Choosing a Material For Your Countertops 

Are you planning a kitchen renovation, or are your countertops simply ready for a refresh? Fowles may be able to help. We sell tile and wood, and sometimes we have other countertop materials in our Timber and Building Materials Auction or our Home Renovator and Decorator Items Auction. Here’s a brief discussion of popular countertop materials and their DIY potential.

Tile and Wood

Tile can be applied over an existing countertop, and wood and wood composites are easy to work with for anyone with basic skills. Both countertop choices are inexpensive compared to most of the alternatives, and tile is also very durable. The disadvantages? Tile can be hard to keep clean and wood can easily become water-damaged.

A Wood Countertop

If you’ve got a scarred-up old wood or laminate countertop, then you might try renewing it with tile as a quick and inexpensive fix. Or, fully embrace the tile and design a gorgeously detailed tile countertop for the long term. For a top of the line wood countertop, opt for butcher block and make sure it’s protected from water damage.

Solid Acrylic/Polyester and Laminate

In some cases, you can buy solid manufactured counter material and cut it yourself. The same is true of classic laminate, which normally consists of a layer of plastic over engineered wood. Alternatively, they can be purchased pre-cut from fabricators.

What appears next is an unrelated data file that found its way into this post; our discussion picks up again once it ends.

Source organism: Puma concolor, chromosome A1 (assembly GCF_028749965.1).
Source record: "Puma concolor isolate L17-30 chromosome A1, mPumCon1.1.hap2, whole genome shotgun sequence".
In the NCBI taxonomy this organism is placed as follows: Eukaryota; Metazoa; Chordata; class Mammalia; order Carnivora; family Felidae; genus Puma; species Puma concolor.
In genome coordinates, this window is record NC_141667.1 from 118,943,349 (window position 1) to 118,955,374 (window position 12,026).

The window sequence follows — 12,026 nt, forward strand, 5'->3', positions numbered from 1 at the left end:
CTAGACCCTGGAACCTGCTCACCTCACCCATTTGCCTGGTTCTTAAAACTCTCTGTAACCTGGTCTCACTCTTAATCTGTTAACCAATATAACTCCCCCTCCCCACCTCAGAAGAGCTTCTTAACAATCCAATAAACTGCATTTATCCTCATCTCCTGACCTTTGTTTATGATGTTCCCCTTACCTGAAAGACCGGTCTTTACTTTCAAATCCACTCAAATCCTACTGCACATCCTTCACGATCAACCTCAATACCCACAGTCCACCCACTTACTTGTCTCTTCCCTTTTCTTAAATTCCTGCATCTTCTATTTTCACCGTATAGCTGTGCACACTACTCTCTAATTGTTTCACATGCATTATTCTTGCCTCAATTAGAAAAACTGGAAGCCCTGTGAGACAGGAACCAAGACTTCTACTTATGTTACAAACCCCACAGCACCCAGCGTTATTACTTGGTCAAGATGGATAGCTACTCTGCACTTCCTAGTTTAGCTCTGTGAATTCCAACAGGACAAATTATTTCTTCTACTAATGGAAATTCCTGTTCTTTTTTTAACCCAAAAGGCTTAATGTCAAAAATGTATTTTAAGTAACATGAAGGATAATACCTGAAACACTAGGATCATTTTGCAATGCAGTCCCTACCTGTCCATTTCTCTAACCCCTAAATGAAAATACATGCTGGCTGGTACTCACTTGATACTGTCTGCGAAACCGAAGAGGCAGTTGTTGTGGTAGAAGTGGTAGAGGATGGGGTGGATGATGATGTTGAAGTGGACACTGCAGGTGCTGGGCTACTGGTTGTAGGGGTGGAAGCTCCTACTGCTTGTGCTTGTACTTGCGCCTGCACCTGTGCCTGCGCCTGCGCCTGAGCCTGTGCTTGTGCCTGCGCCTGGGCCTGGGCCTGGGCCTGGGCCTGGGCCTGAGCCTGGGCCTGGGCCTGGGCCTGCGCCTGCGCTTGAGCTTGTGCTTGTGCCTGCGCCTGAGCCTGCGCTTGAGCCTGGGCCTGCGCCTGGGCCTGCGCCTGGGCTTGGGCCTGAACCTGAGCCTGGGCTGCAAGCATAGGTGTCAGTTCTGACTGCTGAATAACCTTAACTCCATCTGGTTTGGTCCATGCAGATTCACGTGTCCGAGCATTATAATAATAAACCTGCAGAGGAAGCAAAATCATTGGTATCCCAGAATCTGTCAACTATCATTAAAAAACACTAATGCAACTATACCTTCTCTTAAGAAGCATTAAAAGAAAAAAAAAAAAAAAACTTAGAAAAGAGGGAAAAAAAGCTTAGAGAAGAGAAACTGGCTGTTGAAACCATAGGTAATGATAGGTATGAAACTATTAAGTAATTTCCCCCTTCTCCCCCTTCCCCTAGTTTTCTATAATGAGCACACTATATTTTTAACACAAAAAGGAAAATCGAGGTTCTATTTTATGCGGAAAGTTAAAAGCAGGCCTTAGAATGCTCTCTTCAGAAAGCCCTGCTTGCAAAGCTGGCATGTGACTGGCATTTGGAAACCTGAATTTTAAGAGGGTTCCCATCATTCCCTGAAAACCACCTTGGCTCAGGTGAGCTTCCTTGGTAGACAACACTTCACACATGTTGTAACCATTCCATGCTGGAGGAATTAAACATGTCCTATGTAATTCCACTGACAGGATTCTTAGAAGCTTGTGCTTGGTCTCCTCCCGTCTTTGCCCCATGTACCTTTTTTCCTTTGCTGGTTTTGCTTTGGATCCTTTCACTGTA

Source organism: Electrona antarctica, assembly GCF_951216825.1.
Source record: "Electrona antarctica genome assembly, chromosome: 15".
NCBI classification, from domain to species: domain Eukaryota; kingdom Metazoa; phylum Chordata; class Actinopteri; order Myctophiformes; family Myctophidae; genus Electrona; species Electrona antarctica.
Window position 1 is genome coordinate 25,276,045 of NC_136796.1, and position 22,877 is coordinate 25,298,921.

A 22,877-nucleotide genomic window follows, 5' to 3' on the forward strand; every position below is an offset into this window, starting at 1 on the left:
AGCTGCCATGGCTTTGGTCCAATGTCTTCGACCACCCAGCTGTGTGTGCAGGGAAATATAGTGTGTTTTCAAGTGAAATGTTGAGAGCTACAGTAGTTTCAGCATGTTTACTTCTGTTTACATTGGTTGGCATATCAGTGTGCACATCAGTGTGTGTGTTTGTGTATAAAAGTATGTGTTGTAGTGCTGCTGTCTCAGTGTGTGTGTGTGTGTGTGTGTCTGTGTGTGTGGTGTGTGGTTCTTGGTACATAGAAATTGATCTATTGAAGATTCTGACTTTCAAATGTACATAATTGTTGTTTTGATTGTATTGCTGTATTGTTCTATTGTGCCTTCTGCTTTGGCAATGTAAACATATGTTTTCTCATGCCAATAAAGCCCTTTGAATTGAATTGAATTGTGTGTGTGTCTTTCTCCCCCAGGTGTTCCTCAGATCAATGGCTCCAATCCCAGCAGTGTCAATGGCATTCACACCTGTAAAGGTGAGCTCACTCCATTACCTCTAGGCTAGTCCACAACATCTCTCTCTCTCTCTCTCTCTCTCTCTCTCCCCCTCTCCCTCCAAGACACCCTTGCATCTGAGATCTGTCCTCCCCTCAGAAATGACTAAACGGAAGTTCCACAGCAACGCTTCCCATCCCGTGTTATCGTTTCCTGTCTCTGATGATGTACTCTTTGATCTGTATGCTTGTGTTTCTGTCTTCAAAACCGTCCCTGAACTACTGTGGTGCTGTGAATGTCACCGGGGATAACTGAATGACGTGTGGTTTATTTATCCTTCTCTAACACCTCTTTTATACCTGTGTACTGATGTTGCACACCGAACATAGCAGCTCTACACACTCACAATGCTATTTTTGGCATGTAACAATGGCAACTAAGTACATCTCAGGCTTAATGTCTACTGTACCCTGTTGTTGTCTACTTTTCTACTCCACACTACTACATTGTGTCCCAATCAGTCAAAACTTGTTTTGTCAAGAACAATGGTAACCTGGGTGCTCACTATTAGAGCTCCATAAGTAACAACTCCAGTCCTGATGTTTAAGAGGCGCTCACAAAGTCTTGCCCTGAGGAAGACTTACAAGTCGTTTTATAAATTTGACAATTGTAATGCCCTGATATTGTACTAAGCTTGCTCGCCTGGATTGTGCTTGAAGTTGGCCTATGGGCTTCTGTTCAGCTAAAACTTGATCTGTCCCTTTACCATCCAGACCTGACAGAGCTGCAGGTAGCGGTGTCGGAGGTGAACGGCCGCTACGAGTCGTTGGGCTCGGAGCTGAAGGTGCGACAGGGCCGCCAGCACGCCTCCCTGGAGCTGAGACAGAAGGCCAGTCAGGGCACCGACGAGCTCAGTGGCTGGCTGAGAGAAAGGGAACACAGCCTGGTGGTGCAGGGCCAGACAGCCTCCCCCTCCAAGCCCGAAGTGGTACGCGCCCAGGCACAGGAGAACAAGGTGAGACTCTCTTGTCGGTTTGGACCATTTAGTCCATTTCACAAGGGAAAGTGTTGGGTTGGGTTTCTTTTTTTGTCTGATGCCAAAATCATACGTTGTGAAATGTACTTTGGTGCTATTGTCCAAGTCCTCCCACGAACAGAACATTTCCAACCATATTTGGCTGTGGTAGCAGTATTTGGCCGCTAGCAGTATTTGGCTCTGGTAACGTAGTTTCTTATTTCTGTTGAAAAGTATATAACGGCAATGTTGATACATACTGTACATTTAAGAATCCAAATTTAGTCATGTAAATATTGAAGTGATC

Solid acrylic or polyester countertops are usually manufactured products with well known brand names like Corian, and they’re considered high end materials. They may not be as expensive as cut stone, but they’re not cheap. However, they can be very durable and easy to repair, and their surfaces aren’t as harsh as stone. They also offer a wealth of design options.

Laminate, known to many people by the brand name Formica, is an inexpensive material for countertops and if it’s well taken care of, it can last for decades. However, it is not indestructible. It can be stained and heat-damaged, and it’s not easy to repair. It offers a range of design options and is a good choice for families who plan to replace their kitchen every twenty years or so.


If you work with concrete professionally or are up for a DIY challenge, you might be interested in a concrete countertop. You can build the formwork yourself to match your kitchen design and then pour a homemade concrete mixture in and let it set. Concrete is a very durable material and there are many design and finishing options, from a high-gloss polish to embedded decorative stone to a coloured finish.

Natural Stone and Reconstituted Stone

The gold standard for countertops in today’s kitchens and bathrooms is natural stone, and reconstituted stone can be a great alternative. Unless you’re planning to design your kitchen around a fantastic bargain on pre-cut stone, these countertops need to be fabricated by professionals and custom-ordered. They’re expensive, but they’re almost indestructible and they look great.

Whatever countertop material you choose, don’t forget to check Fowles retail and auctions for bargains on appliances and materials for your kitchen or bathroom project.